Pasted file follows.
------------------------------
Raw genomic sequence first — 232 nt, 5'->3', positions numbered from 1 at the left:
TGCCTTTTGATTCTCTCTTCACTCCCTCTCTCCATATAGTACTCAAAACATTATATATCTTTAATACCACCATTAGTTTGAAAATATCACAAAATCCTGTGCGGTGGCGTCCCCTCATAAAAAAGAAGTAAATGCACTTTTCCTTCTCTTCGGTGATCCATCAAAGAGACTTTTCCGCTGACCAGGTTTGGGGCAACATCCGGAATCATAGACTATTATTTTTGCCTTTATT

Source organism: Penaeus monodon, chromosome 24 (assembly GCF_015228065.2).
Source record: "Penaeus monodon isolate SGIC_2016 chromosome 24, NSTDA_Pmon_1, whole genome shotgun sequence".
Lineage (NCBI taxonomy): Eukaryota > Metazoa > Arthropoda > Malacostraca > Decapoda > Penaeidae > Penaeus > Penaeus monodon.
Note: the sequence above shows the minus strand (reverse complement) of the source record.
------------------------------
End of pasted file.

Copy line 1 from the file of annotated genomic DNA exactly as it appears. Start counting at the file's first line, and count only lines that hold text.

Raw genomic sequence first — 232 nt, 5'->3', positions numbered from 1 at the left: